Second, the pastor of the sending church should view the missionary as a pastoral staff member. The missionary should occupy a position akin to that of an assistant pastor. Missionaries have a status within the church that parallels that of the pastor, yet necessarily functions under his authority.

Third, every pastor needs to communicate regularly with his church’s missionaries. This fact is especially true if he is the pastor of the sending church. Regular updates from missionaries do provide some information but not enough. Virtually every missionary has e-mail capabilities today. Long-distance rates are reasonable, even to the most remote countries. Communication can and should occur in both directions.

Missionaries typically receive little or no information from supporting churches. Often, they are not even told when a church changes pastors. Churches should consider sending a “reverse prayer letter” in which the pastor provides regular updates to all the supported missionaries. Most missionaries would be thrilled to know how to pray better for their pastors and supporting churches.

Finally, the pastor ought to visit the church’s supported missionaries in their field of service. From the missionary’s point of view, nothing is more encouraging than to have the man behind the pulpit at home get excited about their work. Nothing excites a pastor like seeing the work itself—whether the work is being done in foreign countries or by home missionaries.

When I was a pastor, I had the privilege of visiting a missionary in South America whom our church had supported for over twenty years. The missionary and I had a great time of fellowship, and I hope that I encouraged him as much as he encouraged me. This missionary told me that, except for the pastor of his sending church, I was the only pastor who ever visited him on the field. Because of that visit, I came away with a much deeper appreciation of the blessings and challenges of that field.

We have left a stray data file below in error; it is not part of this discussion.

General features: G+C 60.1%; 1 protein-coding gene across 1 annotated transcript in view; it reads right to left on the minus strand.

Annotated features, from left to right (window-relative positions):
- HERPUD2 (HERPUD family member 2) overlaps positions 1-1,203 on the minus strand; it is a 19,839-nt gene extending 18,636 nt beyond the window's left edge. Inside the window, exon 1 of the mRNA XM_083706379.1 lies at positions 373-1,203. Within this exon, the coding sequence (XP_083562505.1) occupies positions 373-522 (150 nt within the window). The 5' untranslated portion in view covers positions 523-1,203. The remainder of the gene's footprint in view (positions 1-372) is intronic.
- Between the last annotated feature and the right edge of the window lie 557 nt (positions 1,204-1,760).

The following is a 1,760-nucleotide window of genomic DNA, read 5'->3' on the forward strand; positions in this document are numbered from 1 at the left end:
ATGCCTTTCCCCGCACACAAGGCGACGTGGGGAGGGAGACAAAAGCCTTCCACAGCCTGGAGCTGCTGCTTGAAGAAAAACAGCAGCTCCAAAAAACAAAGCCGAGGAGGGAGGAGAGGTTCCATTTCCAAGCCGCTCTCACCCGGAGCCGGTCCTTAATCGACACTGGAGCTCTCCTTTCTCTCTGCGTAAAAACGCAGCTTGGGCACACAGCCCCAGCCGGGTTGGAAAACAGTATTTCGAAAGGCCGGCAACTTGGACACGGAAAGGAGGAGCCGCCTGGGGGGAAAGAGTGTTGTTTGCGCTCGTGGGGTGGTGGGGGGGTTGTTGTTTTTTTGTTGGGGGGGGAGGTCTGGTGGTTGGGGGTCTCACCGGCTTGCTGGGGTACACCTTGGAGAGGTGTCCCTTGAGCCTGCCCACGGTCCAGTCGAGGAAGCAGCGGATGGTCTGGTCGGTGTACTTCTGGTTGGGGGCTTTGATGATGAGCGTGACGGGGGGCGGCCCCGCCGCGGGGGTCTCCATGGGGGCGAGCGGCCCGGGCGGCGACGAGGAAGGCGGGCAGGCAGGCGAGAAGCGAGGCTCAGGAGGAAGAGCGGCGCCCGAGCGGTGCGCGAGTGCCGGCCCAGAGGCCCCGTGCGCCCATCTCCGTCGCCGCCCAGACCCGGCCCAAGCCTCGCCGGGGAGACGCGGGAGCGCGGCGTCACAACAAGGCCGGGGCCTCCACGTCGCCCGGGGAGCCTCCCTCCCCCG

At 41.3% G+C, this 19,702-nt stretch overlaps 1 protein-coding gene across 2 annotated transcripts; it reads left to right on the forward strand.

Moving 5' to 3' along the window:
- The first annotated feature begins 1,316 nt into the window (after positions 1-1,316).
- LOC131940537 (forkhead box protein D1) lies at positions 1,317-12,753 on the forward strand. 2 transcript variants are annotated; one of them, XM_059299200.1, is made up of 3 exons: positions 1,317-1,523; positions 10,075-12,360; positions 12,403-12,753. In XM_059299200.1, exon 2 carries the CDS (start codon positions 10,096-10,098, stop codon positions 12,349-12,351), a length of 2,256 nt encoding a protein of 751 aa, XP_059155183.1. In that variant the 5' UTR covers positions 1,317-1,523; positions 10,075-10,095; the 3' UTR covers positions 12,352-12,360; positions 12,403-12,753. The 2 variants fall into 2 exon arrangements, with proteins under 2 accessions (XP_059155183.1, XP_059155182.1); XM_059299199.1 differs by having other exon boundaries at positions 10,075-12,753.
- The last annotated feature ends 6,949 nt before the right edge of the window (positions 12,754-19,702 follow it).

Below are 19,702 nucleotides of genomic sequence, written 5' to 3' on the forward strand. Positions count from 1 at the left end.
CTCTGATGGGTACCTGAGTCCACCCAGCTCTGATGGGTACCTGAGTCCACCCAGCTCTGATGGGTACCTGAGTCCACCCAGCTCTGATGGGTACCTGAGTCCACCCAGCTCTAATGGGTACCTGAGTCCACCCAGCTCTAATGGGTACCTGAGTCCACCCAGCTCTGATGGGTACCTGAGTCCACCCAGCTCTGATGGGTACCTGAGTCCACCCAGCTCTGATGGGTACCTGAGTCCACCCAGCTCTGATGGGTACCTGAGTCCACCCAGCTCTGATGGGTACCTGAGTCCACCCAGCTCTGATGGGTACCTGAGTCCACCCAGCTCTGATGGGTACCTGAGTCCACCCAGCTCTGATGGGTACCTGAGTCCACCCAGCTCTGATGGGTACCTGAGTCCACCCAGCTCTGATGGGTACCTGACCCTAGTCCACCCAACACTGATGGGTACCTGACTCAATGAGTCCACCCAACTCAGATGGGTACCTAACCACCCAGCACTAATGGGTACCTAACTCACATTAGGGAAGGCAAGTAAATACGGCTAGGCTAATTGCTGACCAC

Pastors and missionaries have a mutual responsibility toward each other for furtherance of the gospel ministry. Accountability is part of that responsibility. With some investment of time and effort, both pastors and missionaries can make their relationship more encouraging and useful to both parties.

Sepulcher

George Herbert (1633)

Oh blessed body! Whither art thou thrown?
No lodging for thee, but a cold hard stone?
So many hearts on earth, and yet not one
Receive thee?

Sure there is room within our hearts’ good store;
For they can lodge transgressions by the score:
Thousands of toys dwell there, yet out of door
They leave thee.

But that which shows them large, shows them unfit.
Whatever sin did this pure rock commit,
Which holds thee now? Who hath indicted it
Of murder?

Where our hard hearts have took up stones to brain thee,
And missing this, most falsely did arraign thee;
Only these stones in quiet entertain thee,
And order.

And as of old, the law by heav’nly art
Was writ in stone; so thou, which also art
The letter of the word, find’st no fit heart
To hold thee.

Yet do we still persist as we began,
And so should perish, but that nothing can,
Though it be cold, hard, foul, from loving man
Withhold thee.

brown.jpgDr. Daniel R. Brown is Associate Professor of Pastoral Theology at Central Seminary (Plymouth, MN). He has a B.S. degree from Faith Baptist Bible College, M.Div. and Th.M. degrees from Detroit Baptist Theological Seminary, and a D.Min. degree from Westminster Theological Seminary. He served as senior pastor at Kendall Park Baptist Church (Kendall Park, NJ). He also served at churches in Michigan and Texas and at camps in Texas and New Jersey. He and his wife, Mary Jo, have four daughters.